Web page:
Education (of adults as well as of children) is, of course, important so that people have the knowledge and skills to make informed individual choices around healthy lifestyles – what to eat, whether to exercise and so on. But it also needs a collective effort, with government doing what only it can do, driving forward significant changes in how we lead our lives and pressurising public and private organisations and actors to rethink their priorities.

How we educate our children and young people is an example, specifically the curriculum we offer in our schools. LBL is about reimagining education so that the life challenges that we all face – now and in the future – become the focus of a fully rounded, life-based approach to learning. But only government can give the green light to such a curriculum rethink.

Seizing the opportunity to reimagine education is all part of changing our common frame of reference – of shifting the Overton window – so that promotion of healthy lifestyles become an urgent priority for society. It means having difficult conversations about what is required, something that politicians are often loathe to do (hence the Institute for Government’s reference to “political squeamishness”).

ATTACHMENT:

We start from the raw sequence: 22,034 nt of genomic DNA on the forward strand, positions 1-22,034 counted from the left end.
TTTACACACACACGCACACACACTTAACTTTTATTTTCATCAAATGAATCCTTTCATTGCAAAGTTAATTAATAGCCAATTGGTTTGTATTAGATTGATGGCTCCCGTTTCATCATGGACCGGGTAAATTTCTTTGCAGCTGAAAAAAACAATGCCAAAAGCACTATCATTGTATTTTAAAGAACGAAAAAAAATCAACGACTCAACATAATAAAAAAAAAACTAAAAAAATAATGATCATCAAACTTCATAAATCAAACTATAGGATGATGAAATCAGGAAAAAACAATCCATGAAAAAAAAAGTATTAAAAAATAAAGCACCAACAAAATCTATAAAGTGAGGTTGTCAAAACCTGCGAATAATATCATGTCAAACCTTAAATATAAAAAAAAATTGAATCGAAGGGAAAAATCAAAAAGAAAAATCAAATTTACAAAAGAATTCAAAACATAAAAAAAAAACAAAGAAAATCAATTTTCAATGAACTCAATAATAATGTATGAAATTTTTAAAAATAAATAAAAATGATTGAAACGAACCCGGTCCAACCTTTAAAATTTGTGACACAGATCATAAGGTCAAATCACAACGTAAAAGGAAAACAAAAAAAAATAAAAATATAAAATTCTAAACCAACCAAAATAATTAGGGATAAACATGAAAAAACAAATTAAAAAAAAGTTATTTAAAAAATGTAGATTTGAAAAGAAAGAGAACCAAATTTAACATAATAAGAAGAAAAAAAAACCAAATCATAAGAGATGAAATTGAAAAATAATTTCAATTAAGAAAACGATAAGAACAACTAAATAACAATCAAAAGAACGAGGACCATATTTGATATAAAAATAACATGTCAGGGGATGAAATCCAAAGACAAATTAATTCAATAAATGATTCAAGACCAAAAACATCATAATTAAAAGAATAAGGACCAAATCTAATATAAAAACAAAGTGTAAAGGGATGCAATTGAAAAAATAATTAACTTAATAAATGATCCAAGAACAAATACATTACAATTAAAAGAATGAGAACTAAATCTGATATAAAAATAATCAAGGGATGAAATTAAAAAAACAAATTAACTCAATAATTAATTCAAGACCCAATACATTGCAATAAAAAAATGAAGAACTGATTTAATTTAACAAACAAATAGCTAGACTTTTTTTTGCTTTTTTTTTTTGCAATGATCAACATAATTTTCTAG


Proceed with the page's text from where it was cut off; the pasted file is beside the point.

Health policy is New Zealand offers an interesting test case. The Labour government passed a law in December 2022 to phase in a near-total tobacco ban. It means that anyone born after 2008 will never be able to buy cigarettes or tobacco products in New Zealand. The long-term benefits of this policy will include people living longer lives, people living healthier lives and a saving of billions of dollars in smoking-related health costs.

Despite the obvious appeal of these benefits, the new law has many critics. There is, for example, concern that it will fuel a black market in tobacco because some people will still want to smoke. There is the economic impact on small shops that make much of their money from the sale of tobacco-related products. And, of course, there is the familiar charge of governmental overreach: the opposition ACT party have referred to the new law as “nanny state prohibition”, tapping in to that feeling that the government is meddling where it shouldn’t.

These criticisms and concerns need to be taken seriously – as does the financial cost of any long-term health strategy. Any fundamental rethink, anything ambitious and radical, will not be cheap. The public finances are going to be tight for years, if not decades, to come. But to govern, it was once said, is to choose. Politicians – and society as a whole – have a stark choice. We can opt for retrenchment. Apply sticking plasters. Cut costs. Part-fund. Trim.

Or, we can do whatever it takes to meet the challenges we face.

If we don’t do it now, when will we? If it is folly to continue as we are, what sensible alternative is there to changing direction?

Image at the head of this article is by Moondance from Pixabay.

Read More about Obesity and Nanny Statism